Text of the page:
The adventures of Gustave H, a legendary concierge at a famous hotel from the fictional Republic of Zubrowka between the first and second World Wars, and Zero Moustafa, the lobby boy who becomes his most trusted friend.
F. Murray Abraham,
The story of King George VI of the United Kingdom of Great Britain and Northern Ireland, his impromptu ascension to the throne and the speech therapist who helped the unsure monarch become worthy of it.
Helena Bonham Carter
Based on the real life story of legendary cryptanalyst Alan Turing, the film portrays the nail-biting race against time by Turing and his brilliant team of code-breakers at Britain's top-secret Government Code and Cypher School at Bletchley Park, during the darkest days of World War II. Written by
On 27 November 2014, ahead of the film's US release, The New York Times reprinted the original 1942 crossword puzzle from The Daily Telegraph used in recruiting code breakers at Bletchley Park during World War II. Entrants who solve the puzzle can mail in their results for a chance to win a trip for two to London and a tour of the famous Bletchley Park facilities. See more »
In the celebration scenes that see British soldiers returning home, in the car on the left, the soldiers are holding the Union Jack upside down. See more »
Truly excellent film and definitely Ocsar worthy material for both the film and the actors. The entire cast are amazing.
As Cumberbatch says near the start of the film "are you paying attention". You should pay attention, Alan Turing deserves your attention, his story deserves to be told.
I went to see this at the London Film Festival last week and I am going to be one of the first ones in the cue to see it when it comes out next month. It is an excellently paced and executed script that has you gripped from beginning to end. The whole audience were laughing and applauding and crying in places, including the man next to me who had to borrow a hankie from his wife.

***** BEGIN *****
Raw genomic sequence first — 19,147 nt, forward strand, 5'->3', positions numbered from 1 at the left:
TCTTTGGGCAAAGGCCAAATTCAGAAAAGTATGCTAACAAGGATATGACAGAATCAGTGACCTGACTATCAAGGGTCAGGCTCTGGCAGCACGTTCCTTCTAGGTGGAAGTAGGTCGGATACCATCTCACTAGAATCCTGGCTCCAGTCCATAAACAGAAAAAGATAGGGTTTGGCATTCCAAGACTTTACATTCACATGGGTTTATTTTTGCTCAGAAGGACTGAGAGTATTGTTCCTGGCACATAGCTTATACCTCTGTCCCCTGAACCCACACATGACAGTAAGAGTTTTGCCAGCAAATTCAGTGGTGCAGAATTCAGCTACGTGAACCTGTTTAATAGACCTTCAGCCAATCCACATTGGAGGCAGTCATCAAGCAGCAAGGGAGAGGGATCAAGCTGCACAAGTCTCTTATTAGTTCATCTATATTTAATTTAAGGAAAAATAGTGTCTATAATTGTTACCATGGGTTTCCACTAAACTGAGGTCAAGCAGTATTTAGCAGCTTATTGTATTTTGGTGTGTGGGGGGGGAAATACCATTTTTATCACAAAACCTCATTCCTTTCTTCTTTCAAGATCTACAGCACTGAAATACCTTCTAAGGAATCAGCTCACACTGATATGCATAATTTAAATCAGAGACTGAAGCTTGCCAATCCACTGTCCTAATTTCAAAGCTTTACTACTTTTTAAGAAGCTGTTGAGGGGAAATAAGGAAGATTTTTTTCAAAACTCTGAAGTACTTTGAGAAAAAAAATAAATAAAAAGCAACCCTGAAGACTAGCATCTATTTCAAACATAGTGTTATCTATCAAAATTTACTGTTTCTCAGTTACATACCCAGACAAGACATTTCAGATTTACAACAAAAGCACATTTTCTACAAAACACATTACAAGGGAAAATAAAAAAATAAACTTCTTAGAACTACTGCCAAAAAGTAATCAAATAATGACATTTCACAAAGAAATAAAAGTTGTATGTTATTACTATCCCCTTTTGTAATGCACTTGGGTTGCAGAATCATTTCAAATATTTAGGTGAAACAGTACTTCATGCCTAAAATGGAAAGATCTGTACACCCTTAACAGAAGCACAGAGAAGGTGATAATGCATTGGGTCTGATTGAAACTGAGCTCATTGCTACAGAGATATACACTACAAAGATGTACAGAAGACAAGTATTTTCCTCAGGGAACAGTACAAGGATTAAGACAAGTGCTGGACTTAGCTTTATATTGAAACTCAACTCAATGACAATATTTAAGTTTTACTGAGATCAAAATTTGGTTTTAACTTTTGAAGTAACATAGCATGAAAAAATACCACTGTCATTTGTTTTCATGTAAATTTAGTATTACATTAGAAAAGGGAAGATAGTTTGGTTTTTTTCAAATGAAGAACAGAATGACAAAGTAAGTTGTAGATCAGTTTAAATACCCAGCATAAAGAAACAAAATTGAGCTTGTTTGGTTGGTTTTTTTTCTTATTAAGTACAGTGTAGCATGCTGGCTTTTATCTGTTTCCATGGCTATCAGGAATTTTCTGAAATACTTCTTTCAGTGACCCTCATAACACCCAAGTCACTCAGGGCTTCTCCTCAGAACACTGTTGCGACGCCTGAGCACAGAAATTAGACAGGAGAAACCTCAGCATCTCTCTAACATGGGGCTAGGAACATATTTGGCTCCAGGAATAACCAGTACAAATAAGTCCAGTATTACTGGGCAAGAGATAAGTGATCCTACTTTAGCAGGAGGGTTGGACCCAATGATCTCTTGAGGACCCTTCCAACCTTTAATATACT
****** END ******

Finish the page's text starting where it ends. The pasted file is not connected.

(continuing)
The film switches between the drive of the team of code breakers to solve the Enigma code, young Alan Turing and the events after the war that destroyed his life.
It is truly heartbreaking in places, and Benedict Cumberbatch's performance as Alan Turing is outstanding. He really deserves an Oscar nomination for his performance.
It has been a very, VERY long time since I enjoyed a film so much, that when I came out of the Cinema I wanted to turn right round and go back in and watch it again. A lovely script that had you switching back and forwards between tears and laughter.
I know some wanted a more in depth and in detail look at Alan Turing's life and have commented frequently that this does no focus enough on his sexuality or the events after the war.
In this case I think less is more, this film highlights the man and the mind. It shows us the genius that was destroyed by a society that was seriously homophobic. It brings to life the man behind the facts and we laugh at his interactions with his fellow code breakers and cheer as he proves his theories and our hearts break as we watch him try to cope after his court case.
One of the best films I have seen in a long time. Go and see judge for yourself.
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